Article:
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Pathogens causing central-line–associated bloodstream infections in acute-care hospitals—United States, 2011–2017

Published online by Cambridge University Press:  09 January 2020

Shannon A. Novosad*
Affiliation:
Division of Healthcare Quality Promotion, National Center for Emerging and Zoonotic Infectious Diseases, Centers for Disease Control and Prevention, Atlanta, Georgia
Lucy Fike
Affiliation:
Division of Healthcare Quality Promotion, National Center for Emerging and Zoonotic Infectious Diseases, Centers for Disease Control and Prevention, Atlanta, Georgia
Margaret A. Dudeck
Affiliation:
Division of Healthcare Quality Promotion, National Center for Emerging and Zoonotic Infectious Diseases, Centers for Disease Control and Prevention, Atlanta, Georgia
Katherine Allen-Bridson
Affiliation:
Division of Healthcare Quality Promotion, National Center for Emerging and Zoonotic Infectious Diseases, Centers for Disease Control and Prevention, Atlanta, Georgia
Jonathan R. Edwards
Affiliation:
Division of Healthcare Quality Promotion, National Center for Emerging and Zoonotic Infectious Diseases, Centers for Disease Control and Prevention, Atlanta, Georgia
Chris Edens
Affiliation:
Epidemic Intelligence Service, Centers for Disease Control and Prevention, Atlanta, Georgia
Ronda Sinkowitz-Cochran
Affiliation:
Division of Healthcare Quality Promotion, National Center for Emerging and Zoonotic Infectious Diseases, Centers for Disease Control and Prevention, Atlanta, Georgia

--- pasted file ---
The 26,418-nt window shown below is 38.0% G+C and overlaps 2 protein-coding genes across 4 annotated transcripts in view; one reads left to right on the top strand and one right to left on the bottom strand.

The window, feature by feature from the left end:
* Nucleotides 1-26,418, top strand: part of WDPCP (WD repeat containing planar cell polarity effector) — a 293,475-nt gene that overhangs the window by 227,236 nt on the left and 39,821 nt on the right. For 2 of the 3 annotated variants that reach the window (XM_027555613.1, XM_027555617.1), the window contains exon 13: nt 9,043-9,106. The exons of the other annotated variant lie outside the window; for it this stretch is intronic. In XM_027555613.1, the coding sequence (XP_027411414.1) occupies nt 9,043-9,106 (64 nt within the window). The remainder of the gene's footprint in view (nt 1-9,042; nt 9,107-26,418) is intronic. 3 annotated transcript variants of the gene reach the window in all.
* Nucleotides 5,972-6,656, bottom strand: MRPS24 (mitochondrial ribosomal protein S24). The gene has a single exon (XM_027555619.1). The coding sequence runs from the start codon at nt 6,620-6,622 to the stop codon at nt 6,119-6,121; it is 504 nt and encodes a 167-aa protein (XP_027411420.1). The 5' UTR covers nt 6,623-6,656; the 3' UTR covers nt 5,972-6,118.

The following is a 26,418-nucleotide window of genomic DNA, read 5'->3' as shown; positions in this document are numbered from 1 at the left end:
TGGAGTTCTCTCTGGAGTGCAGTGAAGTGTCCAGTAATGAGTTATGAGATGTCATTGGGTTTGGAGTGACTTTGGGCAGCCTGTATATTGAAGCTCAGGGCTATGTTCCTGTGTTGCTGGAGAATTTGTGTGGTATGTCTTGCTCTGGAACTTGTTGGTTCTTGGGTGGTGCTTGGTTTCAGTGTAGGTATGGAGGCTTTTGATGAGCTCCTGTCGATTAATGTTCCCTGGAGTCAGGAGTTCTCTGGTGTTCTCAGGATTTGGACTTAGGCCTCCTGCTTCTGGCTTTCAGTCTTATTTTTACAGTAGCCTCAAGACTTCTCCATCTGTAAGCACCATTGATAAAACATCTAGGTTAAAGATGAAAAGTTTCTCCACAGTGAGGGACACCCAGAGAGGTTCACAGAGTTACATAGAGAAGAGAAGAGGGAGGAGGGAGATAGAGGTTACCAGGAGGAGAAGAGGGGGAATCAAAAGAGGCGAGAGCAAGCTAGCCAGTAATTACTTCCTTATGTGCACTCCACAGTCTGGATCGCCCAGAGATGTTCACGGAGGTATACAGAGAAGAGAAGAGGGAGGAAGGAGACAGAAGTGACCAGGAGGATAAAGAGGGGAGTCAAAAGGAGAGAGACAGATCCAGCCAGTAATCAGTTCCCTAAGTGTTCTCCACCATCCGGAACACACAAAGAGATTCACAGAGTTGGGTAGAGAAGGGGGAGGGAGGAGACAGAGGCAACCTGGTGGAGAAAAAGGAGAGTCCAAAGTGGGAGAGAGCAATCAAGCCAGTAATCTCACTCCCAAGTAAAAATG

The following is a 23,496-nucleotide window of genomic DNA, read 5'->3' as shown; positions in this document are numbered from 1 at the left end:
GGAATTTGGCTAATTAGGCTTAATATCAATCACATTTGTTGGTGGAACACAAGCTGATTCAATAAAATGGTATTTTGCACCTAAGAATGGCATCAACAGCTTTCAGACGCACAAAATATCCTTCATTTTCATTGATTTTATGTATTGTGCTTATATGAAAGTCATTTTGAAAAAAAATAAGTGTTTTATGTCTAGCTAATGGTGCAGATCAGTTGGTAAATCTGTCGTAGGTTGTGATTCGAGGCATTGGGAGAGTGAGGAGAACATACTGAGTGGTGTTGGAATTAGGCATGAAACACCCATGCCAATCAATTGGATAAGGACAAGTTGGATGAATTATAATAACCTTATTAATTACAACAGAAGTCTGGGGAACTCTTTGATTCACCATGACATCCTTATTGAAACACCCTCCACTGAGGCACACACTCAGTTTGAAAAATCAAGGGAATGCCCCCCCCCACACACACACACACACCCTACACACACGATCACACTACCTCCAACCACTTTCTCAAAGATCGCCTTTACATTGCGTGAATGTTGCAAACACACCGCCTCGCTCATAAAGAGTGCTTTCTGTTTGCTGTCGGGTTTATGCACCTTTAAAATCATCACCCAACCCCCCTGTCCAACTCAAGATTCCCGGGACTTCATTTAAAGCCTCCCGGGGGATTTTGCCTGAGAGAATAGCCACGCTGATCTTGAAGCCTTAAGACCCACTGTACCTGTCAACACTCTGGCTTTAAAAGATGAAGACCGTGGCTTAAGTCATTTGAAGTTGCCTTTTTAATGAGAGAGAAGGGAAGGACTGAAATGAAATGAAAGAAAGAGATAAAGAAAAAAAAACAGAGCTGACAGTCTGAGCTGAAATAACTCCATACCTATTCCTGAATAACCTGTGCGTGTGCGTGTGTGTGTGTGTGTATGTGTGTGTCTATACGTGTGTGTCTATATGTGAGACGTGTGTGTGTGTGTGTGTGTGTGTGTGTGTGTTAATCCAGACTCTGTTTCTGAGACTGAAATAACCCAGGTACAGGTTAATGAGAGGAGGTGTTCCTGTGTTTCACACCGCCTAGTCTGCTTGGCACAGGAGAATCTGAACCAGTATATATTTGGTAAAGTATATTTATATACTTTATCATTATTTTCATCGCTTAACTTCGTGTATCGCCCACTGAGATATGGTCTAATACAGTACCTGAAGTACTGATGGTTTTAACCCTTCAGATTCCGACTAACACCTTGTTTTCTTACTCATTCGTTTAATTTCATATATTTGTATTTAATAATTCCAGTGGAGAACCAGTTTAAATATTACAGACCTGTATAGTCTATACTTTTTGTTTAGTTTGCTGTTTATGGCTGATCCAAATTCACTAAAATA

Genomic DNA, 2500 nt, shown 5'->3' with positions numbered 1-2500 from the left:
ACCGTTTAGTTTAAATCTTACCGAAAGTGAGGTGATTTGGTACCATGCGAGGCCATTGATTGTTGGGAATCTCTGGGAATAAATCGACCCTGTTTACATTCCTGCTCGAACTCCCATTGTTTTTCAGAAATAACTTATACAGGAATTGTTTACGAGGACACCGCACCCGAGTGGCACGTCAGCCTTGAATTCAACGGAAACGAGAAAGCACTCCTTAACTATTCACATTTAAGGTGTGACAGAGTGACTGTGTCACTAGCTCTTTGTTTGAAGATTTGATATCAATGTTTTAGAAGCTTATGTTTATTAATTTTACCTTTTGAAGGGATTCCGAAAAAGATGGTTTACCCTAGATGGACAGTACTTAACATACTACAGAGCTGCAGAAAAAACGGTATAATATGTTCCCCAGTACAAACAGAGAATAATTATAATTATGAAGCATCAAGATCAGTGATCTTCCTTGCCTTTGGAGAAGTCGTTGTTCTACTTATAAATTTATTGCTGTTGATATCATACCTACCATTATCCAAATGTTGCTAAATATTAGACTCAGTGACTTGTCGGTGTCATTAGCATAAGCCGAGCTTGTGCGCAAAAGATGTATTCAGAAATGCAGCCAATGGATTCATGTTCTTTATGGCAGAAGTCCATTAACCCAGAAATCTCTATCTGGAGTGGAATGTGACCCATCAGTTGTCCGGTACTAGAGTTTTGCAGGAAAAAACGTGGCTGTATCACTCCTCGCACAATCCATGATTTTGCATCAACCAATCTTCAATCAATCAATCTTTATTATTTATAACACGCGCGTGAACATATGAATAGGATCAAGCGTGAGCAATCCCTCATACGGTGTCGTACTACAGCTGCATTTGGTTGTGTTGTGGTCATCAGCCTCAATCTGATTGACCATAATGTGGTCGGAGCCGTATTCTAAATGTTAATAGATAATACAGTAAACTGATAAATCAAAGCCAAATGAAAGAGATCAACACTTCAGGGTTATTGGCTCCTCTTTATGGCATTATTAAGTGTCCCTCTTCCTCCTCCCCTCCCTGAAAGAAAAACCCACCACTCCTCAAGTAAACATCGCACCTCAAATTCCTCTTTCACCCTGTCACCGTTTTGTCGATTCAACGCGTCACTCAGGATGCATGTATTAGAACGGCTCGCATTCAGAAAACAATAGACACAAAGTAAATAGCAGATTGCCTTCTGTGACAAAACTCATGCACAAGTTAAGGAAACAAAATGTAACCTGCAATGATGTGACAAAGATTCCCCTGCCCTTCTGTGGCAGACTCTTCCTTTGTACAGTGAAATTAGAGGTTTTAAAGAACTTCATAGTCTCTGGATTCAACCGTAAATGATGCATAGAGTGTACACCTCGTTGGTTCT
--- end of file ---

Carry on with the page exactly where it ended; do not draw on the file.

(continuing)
Krista Powell
Affiliation:
Division of Healthcare Quality Promotion, National Center for Emerging and Zoonotic Infectious Diseases, Centers for Disease Control and Prevention, Atlanta, Georgia
David Kuhar
Affiliation:
Division of Healthcare Quality Promotion, National Center for Emerging and Zoonotic Infectious Diseases, Centers for Disease Control and Prevention, Atlanta, Georgia
*
Author for correspondence: Shannon Novosad, E-mail: ydz1@cdc.gov

Abstract

Objective:

To describe pathogen distribution and rates for central-line–associated bloodstream infections (CLABSIs) from different acute-care locations during 2011–2017 to inform prevention efforts.

Methods:

CLABSI data from the Centers for Disease Control and Prevention (CDC) National Healthcare Safety Network (NHSN) were analyzed. Percentages and pooled mean incidence density rates were calculated for a variety of pathogens and stratified by acute-care location groups (adult intensive care units [ICUs], pediatric ICUs [PICUs], adult wards, pediatric wards, and oncology wards).

Results:

From 2011 to 2017, 136,264 CLABSIs were reported to the NHSN by adult and pediatric acute-care locations; adult ICUs and wards reported the most CLABSIs: 59,461 (44%) and 40,763 (30%), respectively. In 2017, the most common pathogens were Candida spp/yeast in adult ICUs (27%) and Enterobacteriaceae in adult wards, pediatric wards, oncology wards, and PICUs (23%–31%). Most pathogen-specific CLABSI rates decreased over time, excepting Candida spp/yeast in adult ICUs and Enterobacteriaceae in oncology wards, which increased, and Staphylococcus aureus rates in pediatric locations, which did not change.

Conclusions:

The pathogens associated with CLABSIs differ across acute-care location groups. Learning how pathogen-targeted prevention efforts could augment current prevention strategies, such as strategies aimed at preventing Candida spp/yeast and Enterobacteriaceae CLABSIs, might further reduce national rates.

Type
Original Article
Copyright
© 2020 by The Society for Healthcare Epidemiology of America. All rights reserved.

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Footnotes

PREVIOUS PRESENTATION: Preliminary data were presented as an oral abstract at the SHEA Annual Meeting in Portland, Oregon, on April 19, 2018.

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